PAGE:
Don’t miss out on Austin ASID’s upcoming CEU "Translating Artistic Design Principles to the Practice of Interior Design," on March 15, which will be presented by Amanda Hill of Hill Design + Gallery.
The program will take place between 11:30 a.m. and 1:30 p.m. at Hill Design + Gallery, 1623 Rivery Blvd., Georgetown, Texas 78628. Lunch will be provided. The lecture will be followed by an artist panel discussion. The panel will include Interior Designer and Artist Maria Martin, Architect and Artist Baron Wilson, Art Professor and Artist Sue Bishop and Watercolorist Carol Light.
Please RSVP to Amanda Still: (512)-212-4865 or firstname.lastname@example.org, if planning to attend.
Save the Date: Next month's Meeting CEU/hors d'oeuvres will take place June 19, from 5:30 - 7:30 p.m. at Architectural Granite & Marble (AG&M), 19012 Highway 71 West, Spicewood, Texas. Co-Hosted by Architectural Granite & Marble (AG&M) and Renaissance Stone Works. Hope to see you there!
As a kitchen design professional, most of the emergences of modern trends, in my business, have been implemented in the homes of my client’s kitchens. Modern design has become much more main stream in the past couple of years than in years past. A clean line and minimalist approach define the design. The following details illustrate this in many ways.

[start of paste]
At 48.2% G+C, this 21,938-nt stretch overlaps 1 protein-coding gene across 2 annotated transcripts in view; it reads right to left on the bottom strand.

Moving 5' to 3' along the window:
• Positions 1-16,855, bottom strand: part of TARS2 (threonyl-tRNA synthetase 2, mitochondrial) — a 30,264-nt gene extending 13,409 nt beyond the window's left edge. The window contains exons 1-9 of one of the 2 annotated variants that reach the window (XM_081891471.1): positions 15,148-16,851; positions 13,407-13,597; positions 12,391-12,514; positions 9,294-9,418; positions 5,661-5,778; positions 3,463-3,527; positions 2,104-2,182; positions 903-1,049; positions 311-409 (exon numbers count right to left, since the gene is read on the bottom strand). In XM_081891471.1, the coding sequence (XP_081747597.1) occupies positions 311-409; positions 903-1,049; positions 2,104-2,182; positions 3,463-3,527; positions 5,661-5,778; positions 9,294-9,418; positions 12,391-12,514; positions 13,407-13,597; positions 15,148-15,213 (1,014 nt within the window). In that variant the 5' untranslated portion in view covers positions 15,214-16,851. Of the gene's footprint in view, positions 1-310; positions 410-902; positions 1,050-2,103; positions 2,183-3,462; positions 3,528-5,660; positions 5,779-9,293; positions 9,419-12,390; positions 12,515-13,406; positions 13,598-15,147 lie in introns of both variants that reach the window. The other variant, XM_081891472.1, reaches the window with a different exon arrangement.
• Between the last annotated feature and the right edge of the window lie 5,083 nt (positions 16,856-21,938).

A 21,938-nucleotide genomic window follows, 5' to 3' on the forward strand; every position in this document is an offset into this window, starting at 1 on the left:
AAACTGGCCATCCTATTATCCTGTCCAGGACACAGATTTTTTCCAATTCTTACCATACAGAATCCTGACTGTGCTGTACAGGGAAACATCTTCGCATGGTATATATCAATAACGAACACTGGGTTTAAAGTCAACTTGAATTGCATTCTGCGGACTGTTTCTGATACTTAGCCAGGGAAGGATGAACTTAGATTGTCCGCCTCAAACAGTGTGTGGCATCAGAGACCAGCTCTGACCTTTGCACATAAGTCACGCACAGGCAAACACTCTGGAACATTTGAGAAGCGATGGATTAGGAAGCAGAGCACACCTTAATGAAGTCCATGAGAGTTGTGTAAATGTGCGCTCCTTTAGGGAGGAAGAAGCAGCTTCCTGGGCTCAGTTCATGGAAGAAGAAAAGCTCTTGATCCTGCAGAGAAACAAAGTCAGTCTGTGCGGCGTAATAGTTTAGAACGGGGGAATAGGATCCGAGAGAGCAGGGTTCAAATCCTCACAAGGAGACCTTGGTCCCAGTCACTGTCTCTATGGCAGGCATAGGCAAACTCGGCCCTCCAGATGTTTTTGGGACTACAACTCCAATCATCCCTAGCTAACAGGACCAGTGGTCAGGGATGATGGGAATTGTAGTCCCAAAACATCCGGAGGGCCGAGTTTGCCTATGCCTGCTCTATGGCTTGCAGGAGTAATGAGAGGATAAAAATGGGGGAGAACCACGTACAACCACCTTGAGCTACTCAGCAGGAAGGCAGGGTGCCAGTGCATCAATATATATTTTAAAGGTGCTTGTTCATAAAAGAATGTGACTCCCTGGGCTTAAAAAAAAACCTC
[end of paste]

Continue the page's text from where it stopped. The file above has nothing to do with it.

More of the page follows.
Cabinetry – Light colored lacquer finishes combined with natural wood tones seem to dominate currently. Overly detailed door styles have been replace with slab panel doors and drawer fronts. Horizontal wood grains and textured melamine are also becoming popular as they seem to expand the perception of space.
In hindsight, becoming an interior designer was primarily just in my DNA and partly from having exposure to the opportunity. I had an unexpected and winding path, which has led me to the career I have today.
Growing up in rural Arkansas didn't provide an abundance of arts and culture. Yet, some of my most vivid memories are of my grandmothers amazing collections of art, antique furnishings and glassware. My favorite thing to do as a child was to wander into the formal living room and explore each and every piece of her collection. Her treasures had long since outgrown their allotted display space and filled every nook and cranny.
She and my mother were strong influences and they exposed me to various forms of visual and performing arts. Sometimes we traveled and other times I was content to live vicariously and just browse through her stacks of Town & Country magazine.